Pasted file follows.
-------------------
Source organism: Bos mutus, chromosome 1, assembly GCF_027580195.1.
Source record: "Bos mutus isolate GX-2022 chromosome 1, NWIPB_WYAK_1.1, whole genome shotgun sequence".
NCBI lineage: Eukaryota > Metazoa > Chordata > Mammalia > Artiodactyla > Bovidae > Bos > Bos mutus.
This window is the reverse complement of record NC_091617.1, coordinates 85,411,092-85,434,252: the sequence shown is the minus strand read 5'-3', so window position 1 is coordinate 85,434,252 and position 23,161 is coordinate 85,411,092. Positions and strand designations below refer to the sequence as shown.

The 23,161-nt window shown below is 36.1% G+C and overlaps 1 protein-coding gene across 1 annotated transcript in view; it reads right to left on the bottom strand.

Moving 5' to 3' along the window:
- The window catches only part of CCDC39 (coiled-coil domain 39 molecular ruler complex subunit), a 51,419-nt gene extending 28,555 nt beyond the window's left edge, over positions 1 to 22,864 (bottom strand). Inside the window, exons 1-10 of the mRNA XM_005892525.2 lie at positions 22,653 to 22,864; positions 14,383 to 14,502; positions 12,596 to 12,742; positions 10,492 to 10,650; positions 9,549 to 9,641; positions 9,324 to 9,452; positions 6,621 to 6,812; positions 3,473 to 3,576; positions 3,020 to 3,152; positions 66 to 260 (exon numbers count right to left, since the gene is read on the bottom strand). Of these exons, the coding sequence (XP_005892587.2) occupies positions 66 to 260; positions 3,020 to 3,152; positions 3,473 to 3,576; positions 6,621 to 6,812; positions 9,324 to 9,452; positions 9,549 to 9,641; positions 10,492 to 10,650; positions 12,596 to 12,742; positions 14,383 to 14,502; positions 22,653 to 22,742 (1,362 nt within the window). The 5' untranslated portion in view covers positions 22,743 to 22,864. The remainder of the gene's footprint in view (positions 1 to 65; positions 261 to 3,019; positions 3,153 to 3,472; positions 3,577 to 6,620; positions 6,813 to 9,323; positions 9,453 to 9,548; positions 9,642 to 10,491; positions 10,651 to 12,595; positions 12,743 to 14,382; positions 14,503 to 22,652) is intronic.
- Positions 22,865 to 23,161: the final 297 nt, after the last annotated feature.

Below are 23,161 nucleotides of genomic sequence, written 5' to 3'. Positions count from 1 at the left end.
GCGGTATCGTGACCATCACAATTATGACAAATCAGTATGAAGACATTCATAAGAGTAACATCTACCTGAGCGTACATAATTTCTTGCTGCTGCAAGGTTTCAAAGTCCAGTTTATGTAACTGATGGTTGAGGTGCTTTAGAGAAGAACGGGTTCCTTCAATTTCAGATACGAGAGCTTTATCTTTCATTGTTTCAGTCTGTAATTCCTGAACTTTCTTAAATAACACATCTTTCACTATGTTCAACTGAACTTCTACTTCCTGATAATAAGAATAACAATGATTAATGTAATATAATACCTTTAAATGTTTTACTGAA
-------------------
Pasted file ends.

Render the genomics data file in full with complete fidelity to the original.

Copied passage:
Source organism: Bos mutus, chromosome 1, assembly GCF_027580195.1.
Source record: "Bos mutus isolate GX-2022 chromosome 1, NWIPB_WYAK_1.1, whole genome shotgun sequence".
NCBI lineage: Eukaryota > Metazoa > Chordata > Mammalia > Artiodactyla > Bovidae > Bos > Bos mutus.
This window is the reverse complement of record NC_091617.1, coordinates 85,411,092-85,434,252: the sequence shown is the minus strand read 5'-3', so window position 1 is coordinate 85,434,252 and position 23,161 is coordinate 85,411,092. Positions and strand designations below refer to the sequence as shown.

The 23,161-nt window shown below is 36.1% G+C and overlaps 1 protein-coding gene across 1 annotated transcript in view; it reads right to left on the bottom strand.

Moving 5' to 3' along the window:
- The window catches only part of CCDC39 (coiled-coil domain 39 molecular ruler complex subunit), a 51,419-nt gene extending 28,555 nt beyond the window's left edge, over positions 1 to 22,864 (bottom strand). Inside the window, exons 1-10 of the mRNA XM_005892525.2 lie at positions 22,653 to 22,864; positions 14,383 to 14,502; positions 12,596 to 12,742; positions 10,492 to 10,650; positions 9,549 to 9,641; positions 9,324 to 9,452; positions 6,621 to 6,812; positions 3,473 to 3,576; positions 3,020 to 3,152; positions 66 to 260 (exon numbers count right to left, since the gene is read on the bottom strand). Of these exons, the coding sequence (XP_005892587.2) occupies positions 66 to 260; positions 3,020 to 3,152; positions 3,473 to 3,576; positions 6,621 to 6,812; positions 9,324 to 9,452; positions 9,549 to 9,641; positions 10,492 to 10,650; positions 12,596 to 12,742; positions 14,383 to 14,502; positions 22,653 to 22,742 (1,362 nt within the window). The 5' untranslated portion in view covers positions 22,743 to 22,864. The remainder of the gene's footprint in view (positions 1 to 65; positions 261 to 3,019; positions 3,153 to 3,472; positions 3,577 to 6,620; positions 6,813 to 9,323; positions 9,453 to 9,548; positions 9,642 to 10,491; positions 10,651 to 12,595; positions 12,743 to 14,382; positions 14,503 to 22,652) is intronic.
- Positions 22,865 to 23,161: the final 297 nt, after the last annotated feature.

Below are 23,161 nucleotides of genomic sequence, written 5' to 3'. Positions count from 1 at the left end.
GCGGTATCGTGACCATCACAATTATGACAAATCAGTATGAAGACATTCATAAGAGTAACATCTACCTGAGCGTACATAATTTCTTGCTGCTGCAAGGTTTCAAAGTCCAGTTTATGTAACTGATGGTTGAGGTGCTTTAGAGAAGAACGGGTTCCTTCAATTTCAGATACGAGAGCTTTATCTTTCATTGTTTCAGTCTGTAATTCCTGAACTTTCTTAAATAACACATCTTTCACTATGTTCAACTGAACTTCTACTTCCTGATAATAAGAATAACAATGATTAATGTAATATAATACCTTTAAATGTTTTACTGAA